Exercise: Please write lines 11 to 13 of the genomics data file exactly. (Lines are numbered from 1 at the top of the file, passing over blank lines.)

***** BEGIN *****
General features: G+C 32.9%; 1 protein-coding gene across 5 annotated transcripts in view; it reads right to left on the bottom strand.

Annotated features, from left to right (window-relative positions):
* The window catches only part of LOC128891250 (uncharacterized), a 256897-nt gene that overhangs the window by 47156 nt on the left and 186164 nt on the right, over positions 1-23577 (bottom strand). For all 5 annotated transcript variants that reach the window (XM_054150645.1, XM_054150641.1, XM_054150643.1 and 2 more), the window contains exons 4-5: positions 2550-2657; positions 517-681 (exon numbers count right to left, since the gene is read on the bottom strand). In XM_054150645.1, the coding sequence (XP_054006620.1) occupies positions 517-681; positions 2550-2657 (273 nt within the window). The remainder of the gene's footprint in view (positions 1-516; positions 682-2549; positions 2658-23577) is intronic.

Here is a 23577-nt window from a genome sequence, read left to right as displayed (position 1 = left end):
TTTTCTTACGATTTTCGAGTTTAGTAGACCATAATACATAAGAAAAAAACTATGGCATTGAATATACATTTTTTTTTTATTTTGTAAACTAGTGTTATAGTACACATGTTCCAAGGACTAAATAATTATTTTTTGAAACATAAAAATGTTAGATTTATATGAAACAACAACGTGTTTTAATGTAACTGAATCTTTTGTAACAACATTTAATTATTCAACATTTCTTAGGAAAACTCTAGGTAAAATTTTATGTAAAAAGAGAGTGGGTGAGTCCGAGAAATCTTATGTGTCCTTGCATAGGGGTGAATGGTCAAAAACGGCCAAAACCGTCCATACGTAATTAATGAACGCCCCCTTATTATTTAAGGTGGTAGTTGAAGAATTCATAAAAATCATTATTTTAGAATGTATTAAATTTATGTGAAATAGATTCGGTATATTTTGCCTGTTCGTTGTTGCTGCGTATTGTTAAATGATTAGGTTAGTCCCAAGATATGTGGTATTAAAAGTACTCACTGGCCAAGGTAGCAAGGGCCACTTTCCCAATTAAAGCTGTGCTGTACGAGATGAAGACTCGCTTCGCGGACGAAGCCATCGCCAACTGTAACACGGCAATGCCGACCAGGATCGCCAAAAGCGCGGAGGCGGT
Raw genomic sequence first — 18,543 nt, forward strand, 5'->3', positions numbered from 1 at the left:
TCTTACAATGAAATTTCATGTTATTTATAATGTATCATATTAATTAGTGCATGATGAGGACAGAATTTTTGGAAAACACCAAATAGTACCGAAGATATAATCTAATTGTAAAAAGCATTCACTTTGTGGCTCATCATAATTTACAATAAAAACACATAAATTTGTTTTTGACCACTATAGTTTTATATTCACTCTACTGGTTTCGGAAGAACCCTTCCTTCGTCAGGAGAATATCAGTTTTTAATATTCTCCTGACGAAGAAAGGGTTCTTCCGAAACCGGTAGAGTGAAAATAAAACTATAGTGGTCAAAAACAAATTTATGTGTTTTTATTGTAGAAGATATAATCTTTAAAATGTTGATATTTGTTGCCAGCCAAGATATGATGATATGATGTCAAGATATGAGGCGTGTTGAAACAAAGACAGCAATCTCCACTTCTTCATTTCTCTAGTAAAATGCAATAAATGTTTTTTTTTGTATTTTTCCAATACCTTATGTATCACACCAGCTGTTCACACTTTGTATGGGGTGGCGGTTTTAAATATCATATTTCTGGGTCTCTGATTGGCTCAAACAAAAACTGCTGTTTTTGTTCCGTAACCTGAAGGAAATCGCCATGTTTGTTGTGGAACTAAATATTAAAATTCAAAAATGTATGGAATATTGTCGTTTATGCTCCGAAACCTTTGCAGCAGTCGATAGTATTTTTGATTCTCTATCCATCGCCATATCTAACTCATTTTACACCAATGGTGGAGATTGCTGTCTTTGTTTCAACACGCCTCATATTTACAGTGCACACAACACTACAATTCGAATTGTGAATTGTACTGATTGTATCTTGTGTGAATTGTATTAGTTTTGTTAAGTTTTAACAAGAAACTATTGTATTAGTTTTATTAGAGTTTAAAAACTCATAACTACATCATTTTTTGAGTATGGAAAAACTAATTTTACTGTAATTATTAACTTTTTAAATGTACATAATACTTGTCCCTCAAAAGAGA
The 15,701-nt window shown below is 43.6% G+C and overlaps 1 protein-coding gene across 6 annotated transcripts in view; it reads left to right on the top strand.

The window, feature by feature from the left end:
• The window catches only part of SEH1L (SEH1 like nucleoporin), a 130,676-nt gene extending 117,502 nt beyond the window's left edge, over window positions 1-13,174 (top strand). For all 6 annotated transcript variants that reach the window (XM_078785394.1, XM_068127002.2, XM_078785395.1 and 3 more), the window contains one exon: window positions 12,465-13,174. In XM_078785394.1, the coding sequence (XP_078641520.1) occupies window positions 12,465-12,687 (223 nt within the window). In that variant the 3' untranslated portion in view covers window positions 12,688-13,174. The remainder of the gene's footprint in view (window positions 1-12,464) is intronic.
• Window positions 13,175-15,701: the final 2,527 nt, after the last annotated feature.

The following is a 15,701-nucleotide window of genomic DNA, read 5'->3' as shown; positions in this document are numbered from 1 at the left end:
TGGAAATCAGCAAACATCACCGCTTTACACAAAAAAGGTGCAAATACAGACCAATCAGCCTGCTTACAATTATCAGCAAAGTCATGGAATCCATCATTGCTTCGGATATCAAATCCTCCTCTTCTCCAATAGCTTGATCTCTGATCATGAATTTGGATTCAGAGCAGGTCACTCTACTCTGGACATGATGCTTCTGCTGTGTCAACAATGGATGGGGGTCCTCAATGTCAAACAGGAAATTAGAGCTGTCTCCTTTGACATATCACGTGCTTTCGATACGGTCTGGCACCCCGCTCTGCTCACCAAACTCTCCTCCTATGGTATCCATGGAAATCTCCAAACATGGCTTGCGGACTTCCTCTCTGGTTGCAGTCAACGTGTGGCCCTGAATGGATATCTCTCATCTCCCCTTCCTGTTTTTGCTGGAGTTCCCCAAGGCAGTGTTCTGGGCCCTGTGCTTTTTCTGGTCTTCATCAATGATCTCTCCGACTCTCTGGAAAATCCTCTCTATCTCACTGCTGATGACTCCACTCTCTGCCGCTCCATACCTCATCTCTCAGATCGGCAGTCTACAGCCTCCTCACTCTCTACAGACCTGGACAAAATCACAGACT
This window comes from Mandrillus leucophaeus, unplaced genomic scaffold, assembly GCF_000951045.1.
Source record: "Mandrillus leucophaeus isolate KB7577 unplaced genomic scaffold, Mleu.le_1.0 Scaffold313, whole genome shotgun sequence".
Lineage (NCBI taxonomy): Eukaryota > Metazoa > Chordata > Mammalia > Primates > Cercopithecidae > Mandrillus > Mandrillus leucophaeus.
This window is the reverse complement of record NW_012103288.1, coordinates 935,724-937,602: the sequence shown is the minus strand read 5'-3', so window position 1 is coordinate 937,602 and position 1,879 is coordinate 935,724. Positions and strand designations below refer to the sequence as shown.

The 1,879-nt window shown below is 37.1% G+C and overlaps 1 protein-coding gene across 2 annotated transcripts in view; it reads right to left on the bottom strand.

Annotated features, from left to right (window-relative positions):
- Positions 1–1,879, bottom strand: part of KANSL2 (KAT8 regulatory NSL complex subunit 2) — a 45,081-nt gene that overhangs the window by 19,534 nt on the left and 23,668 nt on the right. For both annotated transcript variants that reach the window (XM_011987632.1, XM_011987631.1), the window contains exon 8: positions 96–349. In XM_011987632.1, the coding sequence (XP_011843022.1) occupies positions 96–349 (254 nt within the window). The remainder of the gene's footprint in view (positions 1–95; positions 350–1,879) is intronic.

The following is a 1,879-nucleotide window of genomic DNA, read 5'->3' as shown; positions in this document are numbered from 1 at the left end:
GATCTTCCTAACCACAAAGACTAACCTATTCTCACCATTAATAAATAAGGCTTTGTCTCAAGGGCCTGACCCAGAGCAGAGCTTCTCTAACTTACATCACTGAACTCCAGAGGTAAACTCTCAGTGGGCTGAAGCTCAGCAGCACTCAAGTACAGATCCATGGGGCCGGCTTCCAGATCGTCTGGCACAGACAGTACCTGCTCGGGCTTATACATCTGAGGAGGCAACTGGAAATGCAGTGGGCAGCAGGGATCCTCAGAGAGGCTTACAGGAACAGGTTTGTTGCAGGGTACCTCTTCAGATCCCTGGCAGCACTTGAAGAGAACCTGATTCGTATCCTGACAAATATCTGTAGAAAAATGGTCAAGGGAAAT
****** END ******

• Window positions 13,175-15,701: the final 2,527 nt, after the last annotated feature.

The following is a 15,701-nucleotide window of genomic DNA, read 5'->3' as shown; positions in this document are numbered from 1 at the left end:
TGGAAATCAGCAAACATCACCGCTTTACACAAAAAAGGTGCAAATACAGACCAATCAGCCTGCTTACAATTATCAGCAAAGTCATGGAATCCATCATTGCTTCGGATATCAAATCCTCCTCTTCTCCAATAGCTTGATCTCTGATCATGAATTTGGATTCAGAGCAGGTCACTCTACTCTGGACATGATGCTTCTGCTGTGTCAACAATGGATGGGGGTCCTCAATGTCAAACAGGAAATTAGAGCTGTCTCCTTTGACATATCACGTGCTTTCGATACGGTCTGGCACCCCGCTCTGCTCACCAAACTCTCCTCCTATGGTATCCATGGAAATCTCCAAACATGGCTTGCGGACTTCCTCTCTGGTTGCAGTCAACGTGTGGCCCTGAATGGATATCTCTCATCTCCCCTTCCTGTTTTTGCTGGAGTTCCCCAAGGCAGTGTTCTGGGCCCTGTGCTTTTTCTGGTCTTCATCAATGATCTCTCCGACTCTCTGGAAAATCCTCTCTATCTCACTGCTGATGACTCCACTCTCTGCCGCTCCATACCTCATCTCTCAGATCGGCAGTCTACAGCCTCCTCACTCTCTACAGACCTGGACAAAATCACAGACT